background image

Tandem racing: how scientists build the perfect solar cell (II/II)

author image

By Yury Erofeev

· 3 min read

This is part two of a two-part series on energy storage technologies. You can find part one here.

In the ongoing quest for the ultimate solar cell, scientists are harnessing silicon-perovskite tandem technologies to shatter efficiency records, with the latest breakthroughs achieving efficiencies of up to 33.7%. This second part of the series explores the innovative strategies employed to overcome electron-hole recombination issues and the diverse approaches leading to record-setting performances, highlighting the competitive yet collaborative nature of this high-stakes solar race.

Parallel tracks

The main problem of silicon-perovskite tandems is the recombination of electrons and holes in the perovskite, especially at its interface with the electron-conducting fullerene layer. In 2022, two articles were published at once, the authors of which solved this problem in different ways.


shown in red, the perovskite part is in blue, and the fullerene transport layer is in dark blue. At the bottom right, is the absorption distribution of the silicon and perovskite parts over wavelengths. Chin et al. / Science, 2023

Qin Xin Yu and his colleagues at the Federal Polytechnic School of Lausanne (EPFL) came up with the idea of texturing the surface of silicon in the form of pyramids. Such a surface allows you to capture more photons: the light that is reflected from one side of the pyramid can be absorbed again on the next.

Innovative solutions in tandem technology

The perovskite layer was applied on top in two stages: first, the base of the future perovskite, lead iodide with the addition of cesium iodide, was thermally deposited, then a solution of iodide and formamidinium bromide was dropped on top. In this case, the perovskite surface also turns out to be textured. It is inconvenient to apply stabilizing layers on it — the coating will be very uneven. To solve this problem, the authors added pentafluorobenzylphosphorous acid to the precursors for perovskite: it passivates boundary defects and helps perovskite crystallize better. As a result, the grains become larger, and the recombination of charge carriers decreases. This design is 31.25 percent efficient — five percent better than the best pure silicon cells.

But Silvia Marietti and her colleagues at the Berlin Helmholtz Center for Materials and Energy (HZB) used a silicon cell with a smooth top. There were three types of anions in their perovskite: five-mole percent chlorine was added to iodine and bromine. To passivate the defects, they added piperazinium iodide to the perovskite layer. Mariotti and her colleagues found an additive that also greatly facilitates the extraction of electrons from the perovskite layer. As a result, the efficiency was even higher than that of Qin’s group — 32.5 percent.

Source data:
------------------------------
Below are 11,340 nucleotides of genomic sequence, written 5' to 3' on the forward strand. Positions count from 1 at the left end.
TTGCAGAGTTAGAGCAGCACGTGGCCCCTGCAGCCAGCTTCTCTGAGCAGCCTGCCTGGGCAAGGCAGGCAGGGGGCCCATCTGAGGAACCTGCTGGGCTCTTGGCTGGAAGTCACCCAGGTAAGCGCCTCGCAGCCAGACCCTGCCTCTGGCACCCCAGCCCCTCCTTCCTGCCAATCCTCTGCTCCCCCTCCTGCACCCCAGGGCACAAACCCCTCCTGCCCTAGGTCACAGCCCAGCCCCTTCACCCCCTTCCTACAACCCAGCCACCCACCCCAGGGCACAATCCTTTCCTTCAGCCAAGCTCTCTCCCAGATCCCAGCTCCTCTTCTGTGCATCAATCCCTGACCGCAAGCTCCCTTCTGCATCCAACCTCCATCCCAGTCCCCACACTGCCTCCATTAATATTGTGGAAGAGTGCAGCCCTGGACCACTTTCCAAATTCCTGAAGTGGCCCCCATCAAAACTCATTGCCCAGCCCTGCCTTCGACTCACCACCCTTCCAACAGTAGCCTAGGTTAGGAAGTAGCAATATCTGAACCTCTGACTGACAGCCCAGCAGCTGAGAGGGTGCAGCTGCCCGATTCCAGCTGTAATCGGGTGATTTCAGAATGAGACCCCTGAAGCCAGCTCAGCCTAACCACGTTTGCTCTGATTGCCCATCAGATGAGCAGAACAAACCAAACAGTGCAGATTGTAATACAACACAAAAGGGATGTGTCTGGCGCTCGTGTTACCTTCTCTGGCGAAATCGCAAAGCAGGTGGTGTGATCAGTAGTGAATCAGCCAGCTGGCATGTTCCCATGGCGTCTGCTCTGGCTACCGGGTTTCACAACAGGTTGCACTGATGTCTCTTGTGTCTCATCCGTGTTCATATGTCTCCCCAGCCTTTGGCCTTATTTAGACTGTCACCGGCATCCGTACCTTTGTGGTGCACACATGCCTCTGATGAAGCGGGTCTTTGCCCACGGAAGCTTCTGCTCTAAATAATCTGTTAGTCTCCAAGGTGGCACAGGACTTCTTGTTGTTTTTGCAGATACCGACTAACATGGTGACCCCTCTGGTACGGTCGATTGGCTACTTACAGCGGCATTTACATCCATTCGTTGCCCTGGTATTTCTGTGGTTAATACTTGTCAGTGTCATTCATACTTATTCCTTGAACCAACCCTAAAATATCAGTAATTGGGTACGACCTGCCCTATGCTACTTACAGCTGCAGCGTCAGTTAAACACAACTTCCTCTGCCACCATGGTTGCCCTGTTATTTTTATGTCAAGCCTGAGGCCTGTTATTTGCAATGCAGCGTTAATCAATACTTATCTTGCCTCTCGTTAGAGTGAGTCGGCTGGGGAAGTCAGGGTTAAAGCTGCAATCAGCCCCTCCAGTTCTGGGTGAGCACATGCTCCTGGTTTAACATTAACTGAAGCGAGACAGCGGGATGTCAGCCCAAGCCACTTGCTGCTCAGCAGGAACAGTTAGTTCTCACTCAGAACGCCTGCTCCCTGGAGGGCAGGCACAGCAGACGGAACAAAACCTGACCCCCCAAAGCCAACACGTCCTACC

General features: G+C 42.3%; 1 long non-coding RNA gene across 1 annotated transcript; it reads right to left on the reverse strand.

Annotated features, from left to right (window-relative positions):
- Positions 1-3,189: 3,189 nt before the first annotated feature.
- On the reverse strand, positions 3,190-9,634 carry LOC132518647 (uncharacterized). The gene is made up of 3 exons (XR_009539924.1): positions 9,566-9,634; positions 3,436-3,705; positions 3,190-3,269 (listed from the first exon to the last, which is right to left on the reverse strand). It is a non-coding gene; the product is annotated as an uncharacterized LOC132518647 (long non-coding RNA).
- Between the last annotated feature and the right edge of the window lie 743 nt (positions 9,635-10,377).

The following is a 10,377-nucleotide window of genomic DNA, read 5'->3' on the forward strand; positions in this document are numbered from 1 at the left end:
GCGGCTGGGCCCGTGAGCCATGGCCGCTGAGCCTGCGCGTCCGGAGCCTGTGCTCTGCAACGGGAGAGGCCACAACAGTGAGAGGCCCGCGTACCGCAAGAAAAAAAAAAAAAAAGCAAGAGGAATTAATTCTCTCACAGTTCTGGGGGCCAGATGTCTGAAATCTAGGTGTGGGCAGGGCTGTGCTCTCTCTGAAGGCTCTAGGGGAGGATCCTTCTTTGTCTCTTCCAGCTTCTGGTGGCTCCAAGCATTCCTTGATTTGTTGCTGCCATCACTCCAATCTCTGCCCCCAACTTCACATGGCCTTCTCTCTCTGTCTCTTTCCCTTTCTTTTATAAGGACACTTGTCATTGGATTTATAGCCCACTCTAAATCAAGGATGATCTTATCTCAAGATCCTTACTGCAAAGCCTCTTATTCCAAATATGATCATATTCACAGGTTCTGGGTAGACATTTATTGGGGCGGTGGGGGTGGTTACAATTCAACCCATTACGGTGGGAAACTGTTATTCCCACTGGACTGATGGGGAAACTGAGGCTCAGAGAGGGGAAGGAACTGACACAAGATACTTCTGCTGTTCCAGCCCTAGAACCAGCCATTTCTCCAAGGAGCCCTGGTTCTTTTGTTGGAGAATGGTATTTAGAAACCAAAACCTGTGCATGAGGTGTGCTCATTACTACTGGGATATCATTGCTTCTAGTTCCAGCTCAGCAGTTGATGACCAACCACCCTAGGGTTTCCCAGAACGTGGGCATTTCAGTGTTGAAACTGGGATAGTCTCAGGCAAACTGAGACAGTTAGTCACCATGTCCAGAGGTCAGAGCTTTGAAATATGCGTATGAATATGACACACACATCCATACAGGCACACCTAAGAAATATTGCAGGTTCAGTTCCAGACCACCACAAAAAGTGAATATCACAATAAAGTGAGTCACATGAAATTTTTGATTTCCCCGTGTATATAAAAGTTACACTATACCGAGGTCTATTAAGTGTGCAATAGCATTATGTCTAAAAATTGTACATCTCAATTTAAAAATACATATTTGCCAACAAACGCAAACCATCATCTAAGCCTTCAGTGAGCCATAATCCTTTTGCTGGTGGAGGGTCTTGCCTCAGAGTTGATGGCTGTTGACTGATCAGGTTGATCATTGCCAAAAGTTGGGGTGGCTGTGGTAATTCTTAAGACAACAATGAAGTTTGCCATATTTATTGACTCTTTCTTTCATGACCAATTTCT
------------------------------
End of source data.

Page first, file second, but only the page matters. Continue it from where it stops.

And while two-terminal tandems are racing against each other, four-terminal tandems may have a chance again: they have fewer requirements for the perovskite cell, for example, there is no ban on the use of titanium dioxide. Therefore, scientists have more opportunities for stabilization. And since the two semiconductors are not connected, if the perovskite cell does fail after a few years, it can simply be replaced with a new one. So over time, the favorite in this race may change. And the wait for this may not be long: already four-terminal tandems show an efficiency of 26 percent and higher, and they are only a few percent away from their two-terminal rivals.

Future Thought Leaders is a democratic space presenting the thoughts and opinions of rising Sustainability & Energy writers, their opinions do not necessarily represent those of illuminem.

Did you enjoy this illuminem voice? Support us by sharing this article!
author photo

About the author

Yury Erofeev is a Business Analyst at SQUAKE, utilizing a solid foundation in Physics, Mathematics, and Sustainable Development to drive meaningful industry changes through data-driven decision-making.

Other illuminem Voices

Related Posts

You cannot miss it!

Weekly. Free. Your Top 10 Sustainability & Energy Posts.

You can unsubscribe at any time (read our privacy policy)